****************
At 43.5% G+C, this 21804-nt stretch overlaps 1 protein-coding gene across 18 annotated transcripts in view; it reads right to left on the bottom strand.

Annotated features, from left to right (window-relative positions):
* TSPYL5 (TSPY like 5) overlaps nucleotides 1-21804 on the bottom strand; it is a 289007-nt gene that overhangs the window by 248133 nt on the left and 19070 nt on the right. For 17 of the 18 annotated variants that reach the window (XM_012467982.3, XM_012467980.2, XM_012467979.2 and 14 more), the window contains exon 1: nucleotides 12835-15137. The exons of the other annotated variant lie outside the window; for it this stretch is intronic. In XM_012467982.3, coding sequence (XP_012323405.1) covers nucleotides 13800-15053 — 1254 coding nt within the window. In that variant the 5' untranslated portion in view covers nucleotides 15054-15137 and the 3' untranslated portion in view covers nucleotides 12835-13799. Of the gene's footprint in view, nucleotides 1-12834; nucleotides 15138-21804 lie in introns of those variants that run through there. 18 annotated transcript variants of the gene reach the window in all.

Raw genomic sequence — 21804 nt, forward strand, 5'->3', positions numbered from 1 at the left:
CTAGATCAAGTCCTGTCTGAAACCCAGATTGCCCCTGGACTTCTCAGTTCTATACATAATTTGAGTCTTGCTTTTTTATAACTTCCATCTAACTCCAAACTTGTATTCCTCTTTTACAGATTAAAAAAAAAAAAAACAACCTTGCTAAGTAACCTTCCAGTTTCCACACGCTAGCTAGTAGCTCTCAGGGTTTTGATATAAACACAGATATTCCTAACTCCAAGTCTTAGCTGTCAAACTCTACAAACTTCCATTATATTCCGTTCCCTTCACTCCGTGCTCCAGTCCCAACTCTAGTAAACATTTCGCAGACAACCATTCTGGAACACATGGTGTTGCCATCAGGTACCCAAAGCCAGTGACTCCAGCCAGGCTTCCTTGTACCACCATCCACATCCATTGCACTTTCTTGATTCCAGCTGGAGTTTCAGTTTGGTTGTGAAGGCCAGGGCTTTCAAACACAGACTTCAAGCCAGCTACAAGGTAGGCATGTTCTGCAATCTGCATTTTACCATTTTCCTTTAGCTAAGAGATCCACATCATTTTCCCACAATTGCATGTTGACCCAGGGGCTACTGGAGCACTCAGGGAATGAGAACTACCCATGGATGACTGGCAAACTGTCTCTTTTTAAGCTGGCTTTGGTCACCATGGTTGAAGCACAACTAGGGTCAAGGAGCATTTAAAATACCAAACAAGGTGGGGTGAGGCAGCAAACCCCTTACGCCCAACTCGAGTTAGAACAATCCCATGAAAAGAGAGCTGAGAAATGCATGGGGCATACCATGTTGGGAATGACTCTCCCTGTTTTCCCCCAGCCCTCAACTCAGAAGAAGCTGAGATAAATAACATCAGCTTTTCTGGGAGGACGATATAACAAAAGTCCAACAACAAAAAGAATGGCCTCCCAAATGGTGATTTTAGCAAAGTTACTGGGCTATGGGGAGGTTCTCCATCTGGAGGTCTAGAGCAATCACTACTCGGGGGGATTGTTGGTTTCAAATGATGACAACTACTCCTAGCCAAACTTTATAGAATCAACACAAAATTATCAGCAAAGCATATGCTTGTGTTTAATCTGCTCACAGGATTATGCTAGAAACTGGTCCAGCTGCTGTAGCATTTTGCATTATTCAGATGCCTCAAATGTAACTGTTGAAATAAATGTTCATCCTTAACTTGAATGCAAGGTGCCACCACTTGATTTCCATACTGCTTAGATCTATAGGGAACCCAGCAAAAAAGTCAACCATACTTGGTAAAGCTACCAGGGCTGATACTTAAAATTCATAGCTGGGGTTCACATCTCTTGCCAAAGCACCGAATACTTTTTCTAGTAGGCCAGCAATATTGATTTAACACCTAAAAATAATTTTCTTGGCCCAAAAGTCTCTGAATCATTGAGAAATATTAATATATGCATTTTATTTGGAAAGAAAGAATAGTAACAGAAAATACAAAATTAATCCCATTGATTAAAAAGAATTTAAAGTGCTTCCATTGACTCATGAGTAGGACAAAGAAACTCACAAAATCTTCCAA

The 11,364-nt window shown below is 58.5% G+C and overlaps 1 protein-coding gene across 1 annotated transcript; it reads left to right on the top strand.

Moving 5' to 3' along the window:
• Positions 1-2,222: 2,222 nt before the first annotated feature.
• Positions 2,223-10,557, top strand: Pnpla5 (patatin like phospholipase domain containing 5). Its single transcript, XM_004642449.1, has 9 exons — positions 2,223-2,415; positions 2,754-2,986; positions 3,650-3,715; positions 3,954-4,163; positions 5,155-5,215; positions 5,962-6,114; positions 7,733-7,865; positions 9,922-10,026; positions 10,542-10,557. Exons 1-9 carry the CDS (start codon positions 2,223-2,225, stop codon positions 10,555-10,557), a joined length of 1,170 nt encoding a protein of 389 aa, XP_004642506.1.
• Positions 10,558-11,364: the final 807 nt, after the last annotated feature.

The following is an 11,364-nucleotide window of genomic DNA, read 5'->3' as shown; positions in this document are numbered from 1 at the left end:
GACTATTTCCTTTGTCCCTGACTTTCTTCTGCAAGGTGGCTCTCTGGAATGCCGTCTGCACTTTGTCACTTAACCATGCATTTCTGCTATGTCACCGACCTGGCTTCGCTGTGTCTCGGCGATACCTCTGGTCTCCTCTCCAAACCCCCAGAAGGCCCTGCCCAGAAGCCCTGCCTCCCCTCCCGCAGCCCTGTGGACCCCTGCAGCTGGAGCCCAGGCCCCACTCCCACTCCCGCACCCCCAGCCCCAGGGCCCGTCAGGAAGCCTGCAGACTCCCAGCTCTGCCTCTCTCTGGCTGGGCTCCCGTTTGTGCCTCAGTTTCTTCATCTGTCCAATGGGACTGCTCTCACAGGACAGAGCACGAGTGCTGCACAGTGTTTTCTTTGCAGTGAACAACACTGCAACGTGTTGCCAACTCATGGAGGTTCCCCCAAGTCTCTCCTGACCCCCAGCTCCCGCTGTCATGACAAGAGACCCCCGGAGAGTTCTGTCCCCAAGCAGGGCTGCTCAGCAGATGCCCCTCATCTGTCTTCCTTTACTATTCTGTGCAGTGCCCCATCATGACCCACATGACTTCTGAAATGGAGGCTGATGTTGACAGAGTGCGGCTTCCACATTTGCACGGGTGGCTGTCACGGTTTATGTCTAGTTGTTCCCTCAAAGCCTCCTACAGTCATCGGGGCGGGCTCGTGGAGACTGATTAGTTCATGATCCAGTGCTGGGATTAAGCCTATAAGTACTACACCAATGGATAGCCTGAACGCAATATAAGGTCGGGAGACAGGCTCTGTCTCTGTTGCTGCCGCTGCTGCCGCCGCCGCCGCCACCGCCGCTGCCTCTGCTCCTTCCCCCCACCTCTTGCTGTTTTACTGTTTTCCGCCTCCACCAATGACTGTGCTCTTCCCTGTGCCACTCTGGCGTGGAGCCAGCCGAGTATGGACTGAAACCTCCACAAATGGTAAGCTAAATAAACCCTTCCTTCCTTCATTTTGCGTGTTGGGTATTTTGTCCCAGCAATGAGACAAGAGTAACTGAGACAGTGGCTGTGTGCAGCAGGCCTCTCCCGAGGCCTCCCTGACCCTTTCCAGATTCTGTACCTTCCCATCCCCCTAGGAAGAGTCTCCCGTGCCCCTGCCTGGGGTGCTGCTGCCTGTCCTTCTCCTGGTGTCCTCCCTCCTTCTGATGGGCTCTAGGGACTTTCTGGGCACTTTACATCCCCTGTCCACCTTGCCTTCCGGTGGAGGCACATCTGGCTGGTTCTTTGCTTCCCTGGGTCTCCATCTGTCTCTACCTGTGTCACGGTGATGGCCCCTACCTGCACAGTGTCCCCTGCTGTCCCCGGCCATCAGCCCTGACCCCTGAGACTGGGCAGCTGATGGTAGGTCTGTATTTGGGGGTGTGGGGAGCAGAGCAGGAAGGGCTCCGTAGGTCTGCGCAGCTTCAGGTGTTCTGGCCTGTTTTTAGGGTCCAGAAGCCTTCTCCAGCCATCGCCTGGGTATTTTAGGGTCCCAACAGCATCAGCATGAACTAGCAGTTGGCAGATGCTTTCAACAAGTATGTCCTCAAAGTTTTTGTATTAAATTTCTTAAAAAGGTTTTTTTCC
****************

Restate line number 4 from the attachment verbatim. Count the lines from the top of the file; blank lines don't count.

Raw genomic sequence — 21804 nt, forward strand, 5'->3', positions numbered from 1 at the left: